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How To Stop A Panic Attack...

Understanding how to stop a panic attack falls into two categories - 'myths' and 'what really works'. Unfortunately, much of what you hear about stopping panic attacks is based on well meaning but ultimately unhelpful advice. On this page we'll outline the reasons why so many 'well meaning' methods of stopping a panic attack fail and also discuss in detail the only reliable way to stop panic attacks for good.

If you're serious about recovery and are ready to help yourself get your life back on track, our page on Panic Attack Treatment will explain where to go from here. However, if you'd prefer to discuss your case in person with a Consultant you can contact us on 01782 855585, 11am to 9pm, seven days a week. We'll answer your questions, explain how we work and discuss your options free of charge and without obligation.



How To Stop A Panic Attack - Dismissing The Myths...

panic attack treatment

Myth 1 - Breathing into a paper bag will stop a panic attack. This myth is of particular concern as many of our clients inform us that their GP's give them this method as 'advice' for dealing with panic attacks. There is indeed an element of usefulness in breathing into a paper bag but it will NOT stop a panic attack. At best it will delay it... at worst it will make no difference whatsoever.

A common symptom of panic attacks is hyperventilation. This entails taking rapid shallow breaths which results in the sufferer feeling they are short of breath (suffocating) but in reality they are actually taking in too much oxygen.

The lungs need a certain amount of time to process a balance between oxygen and carbon dioxide in the blood which is kept in perfect ratio during normal breathing. However, during hyperventilation the carbon dioxide levels fall which means your body struggles to 'process' the incoming oxygen. This in turn causes you to feel like you're suffocating and hence breath faster to compensate.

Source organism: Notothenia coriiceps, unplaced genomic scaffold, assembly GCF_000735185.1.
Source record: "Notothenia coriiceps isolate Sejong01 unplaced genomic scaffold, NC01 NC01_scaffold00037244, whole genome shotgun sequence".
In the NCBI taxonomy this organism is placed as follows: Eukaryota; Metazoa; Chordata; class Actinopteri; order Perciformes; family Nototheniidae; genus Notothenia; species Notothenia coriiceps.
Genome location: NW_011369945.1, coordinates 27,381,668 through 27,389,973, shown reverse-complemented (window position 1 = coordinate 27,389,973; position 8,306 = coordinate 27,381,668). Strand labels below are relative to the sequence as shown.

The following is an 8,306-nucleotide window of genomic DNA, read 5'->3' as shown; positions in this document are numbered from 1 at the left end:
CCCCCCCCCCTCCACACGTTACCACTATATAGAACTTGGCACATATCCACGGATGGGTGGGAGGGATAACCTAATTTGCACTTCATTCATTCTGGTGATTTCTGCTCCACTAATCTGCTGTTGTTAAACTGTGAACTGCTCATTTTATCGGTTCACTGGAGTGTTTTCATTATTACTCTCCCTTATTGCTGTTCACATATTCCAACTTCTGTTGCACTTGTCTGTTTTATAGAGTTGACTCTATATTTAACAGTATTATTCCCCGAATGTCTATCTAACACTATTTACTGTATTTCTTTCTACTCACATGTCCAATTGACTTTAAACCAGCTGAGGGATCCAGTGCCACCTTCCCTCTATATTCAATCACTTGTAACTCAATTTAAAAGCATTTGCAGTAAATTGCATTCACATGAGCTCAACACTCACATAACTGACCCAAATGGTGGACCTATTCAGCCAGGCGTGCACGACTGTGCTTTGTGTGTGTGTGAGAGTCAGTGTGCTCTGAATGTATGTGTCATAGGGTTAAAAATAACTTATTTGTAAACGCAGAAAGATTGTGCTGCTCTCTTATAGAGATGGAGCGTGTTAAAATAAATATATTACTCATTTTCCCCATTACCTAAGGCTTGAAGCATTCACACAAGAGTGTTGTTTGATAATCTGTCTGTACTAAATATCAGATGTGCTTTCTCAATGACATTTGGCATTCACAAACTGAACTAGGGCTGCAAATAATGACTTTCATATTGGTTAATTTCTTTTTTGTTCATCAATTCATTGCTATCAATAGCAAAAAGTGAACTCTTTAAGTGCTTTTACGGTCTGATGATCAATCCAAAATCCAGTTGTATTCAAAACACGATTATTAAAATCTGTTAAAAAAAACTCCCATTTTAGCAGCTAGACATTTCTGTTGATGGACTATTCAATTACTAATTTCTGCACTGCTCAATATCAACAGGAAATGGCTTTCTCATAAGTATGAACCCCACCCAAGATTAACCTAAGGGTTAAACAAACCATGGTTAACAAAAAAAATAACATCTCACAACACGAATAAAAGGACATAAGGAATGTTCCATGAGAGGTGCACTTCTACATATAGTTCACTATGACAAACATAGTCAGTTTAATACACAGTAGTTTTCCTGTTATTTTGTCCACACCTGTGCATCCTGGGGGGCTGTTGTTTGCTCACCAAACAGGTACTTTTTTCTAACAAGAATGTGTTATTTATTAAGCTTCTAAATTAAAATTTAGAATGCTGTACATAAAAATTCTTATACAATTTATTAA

The solution to hyperventilation (as a symptom) can be simply addressed by breathing into a paper bag. What happens is that each time you exhale the carbon dioxide level in the bag rises slightly - so each time you breathe in you are taking in a higher dose of carbon dioxide. This helps to regulate the hyperventilation.

However, this process of breathing into a paper bag does nothing more than regulate hyperventilation - it does NOT stop or prevent the panic attack permanently. What people tend to confuse is overcoming the feeling of suffocation as being the same thing as stopping a panic attack. Hyperventilation is just a single 'symptom' of a panic attack and trying to suppress that particular symptom in isolation does not affect or address the underlying cause which created the panic attack in the first instance.

This means that although the feeling of suffocation (and the associated fear) may have been dealt with, the panic attack could still continue or may be temporarily suppressed and return minutes or hours later. If breathing into a paper bag really stopped panic attacks - you would only need to do it once and you'd never have another panic attack. However, as we're sure you've already learned from experience, it doesn't work that way. The reason is simple - suppressing a single symptom (hyperventilation) has no effect whatsoever on the underlying cause which is repeatedly creating and driving panic attacks in your life.